@glenngundlach9907 replies to @davidlai1996: Don't hold your breath. It just happens. I haven't heard it since my mid 30s. I worked 45 years in broadcast TV so I was very aware. I can't say I miss it though.

@davidlai1996 replies to @davidlai1996: @@glenngundlach9907 Well, regarding that noise, I can say that I don't miss it either. :) But I also know that one day I will have natural hearing loss, so I'm trying my best to protect my ears -- speakers more and headphones less, and try not to expose them to loud noise, ETC. One of my piano professors recommended active noise-canceling headphones. I haven't used them, but they sound like an interesting thing. He uses a pair all the time when he's traveling or commuting.

@bmb224:  Hmm, interesting. I can hear it extremely clearly with my Q45 headphones, but when I listen on my IEMs through an Earmen Eagle dac, the sound disapears

@chuckmaddison2924:  I'm thinking you might not be able to hear the main frequency but when it mixes with something else you might hear the beat frequency.

@zed5891:  I hear it and it's painful on a mid range receiver and KEF LS50.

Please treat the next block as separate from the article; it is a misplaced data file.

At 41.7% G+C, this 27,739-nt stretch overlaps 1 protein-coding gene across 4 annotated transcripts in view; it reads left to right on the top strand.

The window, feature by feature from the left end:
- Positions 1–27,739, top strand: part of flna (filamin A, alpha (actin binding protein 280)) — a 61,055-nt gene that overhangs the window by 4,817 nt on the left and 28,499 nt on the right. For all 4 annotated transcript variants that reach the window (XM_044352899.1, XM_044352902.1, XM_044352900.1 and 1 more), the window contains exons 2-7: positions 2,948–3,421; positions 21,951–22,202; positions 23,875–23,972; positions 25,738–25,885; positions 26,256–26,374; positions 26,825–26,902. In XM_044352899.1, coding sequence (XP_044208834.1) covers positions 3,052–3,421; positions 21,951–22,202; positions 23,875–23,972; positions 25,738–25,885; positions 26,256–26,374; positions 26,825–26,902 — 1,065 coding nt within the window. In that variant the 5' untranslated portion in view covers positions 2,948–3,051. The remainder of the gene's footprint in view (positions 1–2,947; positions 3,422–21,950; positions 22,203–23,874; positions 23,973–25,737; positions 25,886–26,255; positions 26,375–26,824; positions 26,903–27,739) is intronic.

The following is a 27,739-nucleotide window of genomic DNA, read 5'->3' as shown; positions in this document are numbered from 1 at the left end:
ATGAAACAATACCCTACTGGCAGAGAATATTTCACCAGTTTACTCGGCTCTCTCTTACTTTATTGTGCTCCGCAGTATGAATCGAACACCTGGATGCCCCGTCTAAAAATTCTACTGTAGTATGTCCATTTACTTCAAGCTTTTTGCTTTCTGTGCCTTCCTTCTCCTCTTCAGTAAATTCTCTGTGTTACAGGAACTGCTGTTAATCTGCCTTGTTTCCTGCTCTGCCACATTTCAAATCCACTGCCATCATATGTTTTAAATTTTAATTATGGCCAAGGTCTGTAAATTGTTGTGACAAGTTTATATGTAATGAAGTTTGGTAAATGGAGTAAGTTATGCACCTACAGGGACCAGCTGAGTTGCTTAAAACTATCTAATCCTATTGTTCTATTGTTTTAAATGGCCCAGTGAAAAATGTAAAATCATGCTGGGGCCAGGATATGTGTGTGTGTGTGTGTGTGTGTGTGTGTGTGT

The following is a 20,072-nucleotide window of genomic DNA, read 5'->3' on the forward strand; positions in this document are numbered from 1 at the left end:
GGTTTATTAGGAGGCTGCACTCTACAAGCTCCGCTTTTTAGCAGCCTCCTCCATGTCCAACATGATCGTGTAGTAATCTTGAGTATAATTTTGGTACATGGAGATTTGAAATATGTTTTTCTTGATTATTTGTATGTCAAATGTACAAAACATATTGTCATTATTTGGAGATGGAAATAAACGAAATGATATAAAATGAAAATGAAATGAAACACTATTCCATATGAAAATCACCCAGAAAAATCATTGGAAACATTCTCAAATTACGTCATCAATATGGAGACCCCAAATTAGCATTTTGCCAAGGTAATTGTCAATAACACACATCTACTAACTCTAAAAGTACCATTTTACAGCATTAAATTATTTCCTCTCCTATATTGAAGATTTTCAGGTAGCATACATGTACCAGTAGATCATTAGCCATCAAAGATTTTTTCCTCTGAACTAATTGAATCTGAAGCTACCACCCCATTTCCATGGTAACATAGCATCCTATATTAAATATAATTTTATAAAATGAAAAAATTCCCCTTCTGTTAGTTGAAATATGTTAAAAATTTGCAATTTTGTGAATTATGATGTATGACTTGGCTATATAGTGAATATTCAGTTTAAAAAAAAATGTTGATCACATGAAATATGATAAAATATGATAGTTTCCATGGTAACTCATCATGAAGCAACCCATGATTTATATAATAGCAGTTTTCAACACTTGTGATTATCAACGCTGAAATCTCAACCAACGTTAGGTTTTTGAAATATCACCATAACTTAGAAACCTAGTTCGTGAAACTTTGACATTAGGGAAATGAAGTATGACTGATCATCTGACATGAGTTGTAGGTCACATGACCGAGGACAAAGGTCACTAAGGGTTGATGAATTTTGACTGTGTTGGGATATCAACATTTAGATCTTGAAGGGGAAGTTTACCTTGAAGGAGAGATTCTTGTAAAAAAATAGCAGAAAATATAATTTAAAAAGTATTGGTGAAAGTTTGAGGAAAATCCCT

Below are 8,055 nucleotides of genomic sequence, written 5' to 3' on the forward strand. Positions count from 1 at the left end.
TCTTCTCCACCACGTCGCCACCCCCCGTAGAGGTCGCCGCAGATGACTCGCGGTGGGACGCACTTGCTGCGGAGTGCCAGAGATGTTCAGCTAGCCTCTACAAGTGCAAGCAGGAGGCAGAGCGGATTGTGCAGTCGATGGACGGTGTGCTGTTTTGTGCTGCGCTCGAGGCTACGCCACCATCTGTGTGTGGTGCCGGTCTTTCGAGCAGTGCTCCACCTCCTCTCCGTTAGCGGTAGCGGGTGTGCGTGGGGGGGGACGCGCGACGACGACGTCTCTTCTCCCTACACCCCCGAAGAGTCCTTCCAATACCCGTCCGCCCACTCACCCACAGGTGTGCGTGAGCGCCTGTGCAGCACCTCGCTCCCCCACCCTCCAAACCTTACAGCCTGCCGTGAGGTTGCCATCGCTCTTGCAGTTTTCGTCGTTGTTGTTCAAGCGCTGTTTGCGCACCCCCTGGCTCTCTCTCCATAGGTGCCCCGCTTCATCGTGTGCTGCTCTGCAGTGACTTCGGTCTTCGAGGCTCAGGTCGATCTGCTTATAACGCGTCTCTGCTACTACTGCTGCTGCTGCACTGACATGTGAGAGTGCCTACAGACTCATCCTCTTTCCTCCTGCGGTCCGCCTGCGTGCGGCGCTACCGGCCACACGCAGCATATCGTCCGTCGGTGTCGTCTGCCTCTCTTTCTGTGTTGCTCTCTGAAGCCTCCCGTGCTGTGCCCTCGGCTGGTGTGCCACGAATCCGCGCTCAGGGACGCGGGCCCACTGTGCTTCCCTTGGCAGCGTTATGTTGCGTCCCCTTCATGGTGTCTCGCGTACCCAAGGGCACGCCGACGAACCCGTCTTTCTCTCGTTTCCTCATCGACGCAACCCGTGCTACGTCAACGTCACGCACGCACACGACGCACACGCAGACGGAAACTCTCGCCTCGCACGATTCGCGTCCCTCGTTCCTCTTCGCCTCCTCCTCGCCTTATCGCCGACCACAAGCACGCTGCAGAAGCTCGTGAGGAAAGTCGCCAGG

I can't hear, or it's not irritating, on a professional DAC feeding into Focal Solo6 be studio monitors.

@bgravato:  I'm always a bit skeptic on this things... not doubting David no... but I had doubts youtube video would keep those frequencies in (because as far as I'm aware they use lossy codecs for audio).

My 44 years old ears obviously couldn't hear the noise (or else I wouldn't have any doubts). So I connected my large diaphragm mic through my Motu M2 audio interface and hit play on this video while recording... I recorded both an excerpt in the beginning (with the noise) and another at the end of the video (when the song is played without the noise). Spectral analysis proved that not only youtube audio codecs preserve 15kHz tone, but also that my cheap speakers can play it and my cheap mic can "hear" it...